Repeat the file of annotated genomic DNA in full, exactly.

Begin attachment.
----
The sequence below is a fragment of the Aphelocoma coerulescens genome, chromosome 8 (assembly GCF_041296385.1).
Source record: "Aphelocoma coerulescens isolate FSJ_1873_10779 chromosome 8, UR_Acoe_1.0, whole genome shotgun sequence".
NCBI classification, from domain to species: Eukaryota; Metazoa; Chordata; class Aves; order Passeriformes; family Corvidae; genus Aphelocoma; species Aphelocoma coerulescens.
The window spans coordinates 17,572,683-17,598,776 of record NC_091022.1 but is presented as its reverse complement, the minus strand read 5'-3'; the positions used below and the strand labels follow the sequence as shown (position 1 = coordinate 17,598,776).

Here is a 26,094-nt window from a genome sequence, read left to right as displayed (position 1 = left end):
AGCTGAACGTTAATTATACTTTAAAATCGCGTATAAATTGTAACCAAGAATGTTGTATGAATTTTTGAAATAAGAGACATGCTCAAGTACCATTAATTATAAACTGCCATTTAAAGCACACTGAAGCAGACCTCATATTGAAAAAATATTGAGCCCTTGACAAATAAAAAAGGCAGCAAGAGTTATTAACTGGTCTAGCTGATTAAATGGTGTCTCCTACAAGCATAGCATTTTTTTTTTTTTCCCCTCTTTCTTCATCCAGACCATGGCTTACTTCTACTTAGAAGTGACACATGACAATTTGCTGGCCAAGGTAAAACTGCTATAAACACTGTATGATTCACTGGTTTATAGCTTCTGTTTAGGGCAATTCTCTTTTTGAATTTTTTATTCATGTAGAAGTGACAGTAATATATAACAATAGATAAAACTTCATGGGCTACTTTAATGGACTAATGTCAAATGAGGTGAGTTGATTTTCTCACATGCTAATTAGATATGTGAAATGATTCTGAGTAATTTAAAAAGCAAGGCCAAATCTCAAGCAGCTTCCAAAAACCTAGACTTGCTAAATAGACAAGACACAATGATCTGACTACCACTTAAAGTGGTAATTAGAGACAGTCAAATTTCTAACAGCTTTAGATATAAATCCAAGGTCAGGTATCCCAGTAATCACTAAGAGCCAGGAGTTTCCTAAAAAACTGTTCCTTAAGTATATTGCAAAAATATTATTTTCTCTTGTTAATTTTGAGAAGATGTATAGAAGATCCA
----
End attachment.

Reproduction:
The sequence below is a fragment of the Aphelocoma coerulescens genome, chromosome 8 (assembly GCF_041296385.1).
Source record: "Aphelocoma coerulescens isolate FSJ_1873_10779 chromosome 8, UR_Acoe_1.0, whole genome shotgun sequence".
NCBI classification, from domain to species: Eukaryota; Metazoa; Chordata; class Aves; order Passeriformes; family Corvidae; genus Aphelocoma; species Aphelocoma coerulescens.
The window spans coordinates 17,572,683-17,598,776 of record NC_091022.1 but is presented as its reverse complement, the minus strand read 5'-3'; the positions used below and the strand labels follow the sequence as shown (position 1 = coordinate 17,598,776).

Here is a 26,094-nt window from a genome sequence, read left to right as displayed (position 1 = left end):
AGCTGAACGTTAATTATACTTTAAAATCGCGTATAAATTGTAACCAAGAATGTTGTATGAATTTTTGAAATAAGAGACATGCTCAAGTACCATTAATTATAAACTGCCATTTAAAGCACACTGAAGCAGACCTCATATTGAAAAAATATTGAGCCCTTGACAAATAAAAAAGGCAGCAAGAGTTATTAACTGGTCTAGCTGATTAAATGGTGTCTCCTACAAGCATAGCATTTTTTTTTTTTTCCCCTCTTTCTTCATCCAGACCATGGCTTACTTCTACTTAGAAGTGACACATGACAATTTGCTGGCCAAGGTAAAACTGCTATAAACACTGTATGATTCACTGGTTTATAGCTTCTGTTTAGGGCAATTCTCTTTTTGAATTTTTTATTCATGTAGAAGTGACAGTAATATATAACAATAGATAAAACTTCATGGGCTACTTTAATGGACTAATGTCAAATGAGGTGAGTTGATTTTCTCACATGCTAATTAGATATGTGAAATGATTCTGAGTAATTTAAAAAGCAAGGCCAAATCTCAAGCAGCTTCCAAAAACCTAGACTTGCTAAATAGACAAGACACAATGATCTGACTACCACTTAAAGTGGTAATTAGAGACAGTCAAATTTCTAACAGCTTTAGATATAAATCCAAGGTCAGGTATCCCAGTAATCACTAAGAGCCAGGAGTTTCCTAAAAAACTGTTCCTTAAGTATATTGCAAAAATATTATTTTCTCTTGTTAATTTTGAGAAGATGTATAGAAGATCCA